The first non-founder CEO of Infosys, Vishal Sikka, who completes one year in office in August, has delivered a stellar performance for the first quarter of FY16 which took the markets by surprise. Sikka believes these are early results of initiatives taken by Infosys in the last one year and things are going to get better and bigger. He spoke of the road ahead for Infosys on various business parameters in a media interaction on Tuesday. Edited excerpts.
How do you view Infosys’ first quarter performance?
The best revenue growth in the last 15 quarters and best volume growth in the last 19 quarters. I believe this is the result of the initiatives we have taken: deep client focus that we have brought, given the organisational realignment we made in delivery, sales and consulting. We have been working hard to rethink our customer experience to redesign the way that we engage and that has resulted in the success we have seen in large deals. This quarter also saw deep operational focus as well as widespread adoption of innovation and technologies that has started to bear results now. Both innovation at the grassroots level and breakthrough innovation we have been working on. And I feel good the results give us good momentum. We are confident in our abilities to achieve 10-12% revenue guidance in constant currency. However, we are still early in our journey towards becoming a next generation services company as I have laid out.
What were the reasons for drop in operating profit margins?
We expected margins to fall in the first quarter by about 250-300 basis points. That is how it has been for many years. The first quarter typically witnesses lower margins and as the year goes by, the employee pyramid structure helps us keep costs down. The margins will start improving.
How is the pricing environment?
Across the board there is tremendous focus on cost takeout as clients are looking at investing these savings in newer areas. There is a clear upfront expectation from the client in terms of pricing and it is something structurally happening in the industry. I do not think we can resist it and it is something we have to accept. However, internally we need to figure out how we can be more productive and efficient. On the newer stuff, there is no pressure on pricing as it is driven more by capability.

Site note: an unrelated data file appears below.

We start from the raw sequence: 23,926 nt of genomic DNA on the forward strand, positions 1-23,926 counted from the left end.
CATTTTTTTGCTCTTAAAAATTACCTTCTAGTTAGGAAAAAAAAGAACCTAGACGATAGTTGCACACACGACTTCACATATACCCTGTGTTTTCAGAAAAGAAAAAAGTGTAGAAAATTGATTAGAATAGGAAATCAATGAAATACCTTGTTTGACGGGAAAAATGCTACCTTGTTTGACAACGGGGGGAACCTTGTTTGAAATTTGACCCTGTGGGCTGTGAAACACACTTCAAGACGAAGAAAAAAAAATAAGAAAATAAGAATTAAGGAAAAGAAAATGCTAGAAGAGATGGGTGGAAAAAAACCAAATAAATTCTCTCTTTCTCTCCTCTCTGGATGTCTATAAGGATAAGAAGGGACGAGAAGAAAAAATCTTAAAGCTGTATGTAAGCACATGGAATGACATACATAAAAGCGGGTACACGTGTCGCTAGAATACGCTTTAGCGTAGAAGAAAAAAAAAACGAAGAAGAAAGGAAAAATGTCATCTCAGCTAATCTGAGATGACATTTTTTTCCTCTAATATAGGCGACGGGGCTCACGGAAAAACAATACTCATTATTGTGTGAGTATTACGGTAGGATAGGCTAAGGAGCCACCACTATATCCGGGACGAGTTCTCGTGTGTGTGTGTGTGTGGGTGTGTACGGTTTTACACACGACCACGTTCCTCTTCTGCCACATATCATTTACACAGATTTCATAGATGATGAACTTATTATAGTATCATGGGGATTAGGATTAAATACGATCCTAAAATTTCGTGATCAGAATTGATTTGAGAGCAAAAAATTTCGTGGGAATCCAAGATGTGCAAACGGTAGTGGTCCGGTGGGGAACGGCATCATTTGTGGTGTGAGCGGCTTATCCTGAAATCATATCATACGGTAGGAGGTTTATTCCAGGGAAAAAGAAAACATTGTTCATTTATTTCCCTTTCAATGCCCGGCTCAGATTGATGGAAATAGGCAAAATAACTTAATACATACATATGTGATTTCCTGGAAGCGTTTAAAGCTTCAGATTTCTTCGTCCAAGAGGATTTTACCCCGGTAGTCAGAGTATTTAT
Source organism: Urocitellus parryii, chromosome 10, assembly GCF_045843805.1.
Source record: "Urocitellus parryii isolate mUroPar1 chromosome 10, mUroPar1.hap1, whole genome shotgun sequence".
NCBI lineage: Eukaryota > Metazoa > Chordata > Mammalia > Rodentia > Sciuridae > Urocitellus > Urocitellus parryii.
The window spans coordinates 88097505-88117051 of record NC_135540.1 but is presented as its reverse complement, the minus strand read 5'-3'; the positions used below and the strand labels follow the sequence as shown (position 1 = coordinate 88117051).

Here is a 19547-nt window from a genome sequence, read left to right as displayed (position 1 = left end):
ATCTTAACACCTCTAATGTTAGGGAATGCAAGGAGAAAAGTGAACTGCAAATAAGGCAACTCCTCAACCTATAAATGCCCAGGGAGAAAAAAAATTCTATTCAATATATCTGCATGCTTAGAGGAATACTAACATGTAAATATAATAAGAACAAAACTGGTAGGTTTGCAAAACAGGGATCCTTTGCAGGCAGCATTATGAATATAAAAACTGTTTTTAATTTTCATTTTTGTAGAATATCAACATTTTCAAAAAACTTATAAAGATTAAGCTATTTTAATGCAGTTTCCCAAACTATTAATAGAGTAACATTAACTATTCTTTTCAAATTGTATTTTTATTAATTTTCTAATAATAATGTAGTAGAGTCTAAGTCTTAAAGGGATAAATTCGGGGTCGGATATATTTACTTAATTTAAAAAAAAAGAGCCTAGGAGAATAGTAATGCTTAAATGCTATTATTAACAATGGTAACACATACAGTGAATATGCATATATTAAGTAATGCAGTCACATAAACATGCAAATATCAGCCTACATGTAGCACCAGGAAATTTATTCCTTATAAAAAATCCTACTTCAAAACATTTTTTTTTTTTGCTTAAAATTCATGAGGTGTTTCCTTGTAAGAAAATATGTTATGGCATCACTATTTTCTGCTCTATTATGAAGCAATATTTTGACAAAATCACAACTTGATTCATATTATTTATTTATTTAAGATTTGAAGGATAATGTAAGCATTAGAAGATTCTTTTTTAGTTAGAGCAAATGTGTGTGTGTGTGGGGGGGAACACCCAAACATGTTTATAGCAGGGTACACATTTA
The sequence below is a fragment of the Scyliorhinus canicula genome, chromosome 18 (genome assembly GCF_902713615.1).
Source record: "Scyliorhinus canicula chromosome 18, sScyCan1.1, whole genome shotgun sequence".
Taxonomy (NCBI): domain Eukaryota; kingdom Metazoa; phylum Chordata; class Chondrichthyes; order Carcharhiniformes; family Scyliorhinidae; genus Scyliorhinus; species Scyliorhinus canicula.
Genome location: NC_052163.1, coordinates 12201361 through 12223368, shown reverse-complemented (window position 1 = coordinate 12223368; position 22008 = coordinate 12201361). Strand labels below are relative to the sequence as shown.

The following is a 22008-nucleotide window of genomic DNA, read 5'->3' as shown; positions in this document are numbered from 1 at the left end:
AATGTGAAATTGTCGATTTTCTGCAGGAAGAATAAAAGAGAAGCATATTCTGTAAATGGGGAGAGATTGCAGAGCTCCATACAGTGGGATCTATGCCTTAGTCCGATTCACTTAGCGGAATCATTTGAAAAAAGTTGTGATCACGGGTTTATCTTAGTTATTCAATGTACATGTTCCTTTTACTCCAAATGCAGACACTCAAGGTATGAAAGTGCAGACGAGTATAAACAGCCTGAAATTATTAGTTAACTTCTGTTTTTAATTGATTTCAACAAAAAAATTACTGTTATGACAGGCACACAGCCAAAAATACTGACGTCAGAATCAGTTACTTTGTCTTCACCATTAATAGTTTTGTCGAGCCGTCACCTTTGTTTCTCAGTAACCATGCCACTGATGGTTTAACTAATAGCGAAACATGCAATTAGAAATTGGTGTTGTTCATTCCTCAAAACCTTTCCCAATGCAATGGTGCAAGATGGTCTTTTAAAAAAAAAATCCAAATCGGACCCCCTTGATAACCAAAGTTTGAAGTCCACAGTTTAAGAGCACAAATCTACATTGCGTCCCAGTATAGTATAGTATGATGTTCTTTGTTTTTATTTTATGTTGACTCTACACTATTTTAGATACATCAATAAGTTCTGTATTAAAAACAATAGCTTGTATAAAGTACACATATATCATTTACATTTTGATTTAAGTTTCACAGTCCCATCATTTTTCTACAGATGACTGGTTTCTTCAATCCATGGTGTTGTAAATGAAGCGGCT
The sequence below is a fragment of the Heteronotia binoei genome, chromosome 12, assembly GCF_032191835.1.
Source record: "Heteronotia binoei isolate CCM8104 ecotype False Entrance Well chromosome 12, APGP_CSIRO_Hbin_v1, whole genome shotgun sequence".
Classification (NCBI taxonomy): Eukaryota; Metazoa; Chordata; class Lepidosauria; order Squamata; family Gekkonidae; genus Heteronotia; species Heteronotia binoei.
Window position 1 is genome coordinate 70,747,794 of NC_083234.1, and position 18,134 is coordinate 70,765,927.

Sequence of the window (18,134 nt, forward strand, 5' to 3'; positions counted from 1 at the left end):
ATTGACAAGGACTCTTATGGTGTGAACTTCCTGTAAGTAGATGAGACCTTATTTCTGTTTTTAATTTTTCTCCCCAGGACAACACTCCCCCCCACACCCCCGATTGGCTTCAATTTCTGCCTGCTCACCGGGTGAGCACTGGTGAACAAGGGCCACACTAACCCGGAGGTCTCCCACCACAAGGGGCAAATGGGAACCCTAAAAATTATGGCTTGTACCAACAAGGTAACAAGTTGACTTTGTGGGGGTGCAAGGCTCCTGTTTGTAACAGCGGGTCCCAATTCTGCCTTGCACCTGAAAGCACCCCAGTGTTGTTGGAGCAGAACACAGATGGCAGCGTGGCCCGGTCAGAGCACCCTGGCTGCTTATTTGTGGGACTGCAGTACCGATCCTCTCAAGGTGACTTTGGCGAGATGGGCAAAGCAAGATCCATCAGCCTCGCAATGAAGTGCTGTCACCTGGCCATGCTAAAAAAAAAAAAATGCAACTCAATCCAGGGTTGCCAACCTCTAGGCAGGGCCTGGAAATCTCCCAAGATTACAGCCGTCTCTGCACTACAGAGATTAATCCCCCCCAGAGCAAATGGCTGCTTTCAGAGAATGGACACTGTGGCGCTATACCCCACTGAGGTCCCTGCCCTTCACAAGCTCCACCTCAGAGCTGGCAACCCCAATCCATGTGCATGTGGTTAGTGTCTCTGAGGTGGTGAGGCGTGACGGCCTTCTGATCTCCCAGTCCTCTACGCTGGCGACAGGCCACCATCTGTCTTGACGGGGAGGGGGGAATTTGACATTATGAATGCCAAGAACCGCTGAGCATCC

Has Infosys scripted a turnaround with first quarter performance?
These are still early results but beginning to gain momentum. For example, we have trained over 40,000 of employees in design thinking and this has shown results in sales process. It is building momentum in a nonlinear model. In terms of our near term revenue contribution, it was the result of our big operational focus and innovative initiatives. Clearly there is a sense that strategic intiatives are starting to throw up results.
Will Infosys be able to maintain the current momentum?
Historically, the second half has performed worse compared to the first. So we are cautiously optimistic. The intiatives we are employing will pick up steam and the impact will become bigger. However, we are watching carefully to see that the second half of this year is not like the usual decline we typically see every year.
How is the deal pipeline looking?
In the first quarter we had six large deals win. The idea is to carry the momentum in the second half. We are now looking at every customer and see how we can mine more from the account. In every project we do a lot of incremental things which bring newer ideas to our clients. This helps us in getting incremental revenues.
Is Infosys on track to achieve $80,000 revenue/employee by 2020?
$80,000 revenue per employee is our aspiration to be achieved by 2020. We want to get there through better automation, productivity and use of more software and technology. Currently, it is around $51,700 and our expectation is to increase. The first signs of that have already become visible. For example, Infosys sold 15 deals through our Panaya acquisition in the last quarter. Given the adoption of software, I feel that $80,000 target is achievable.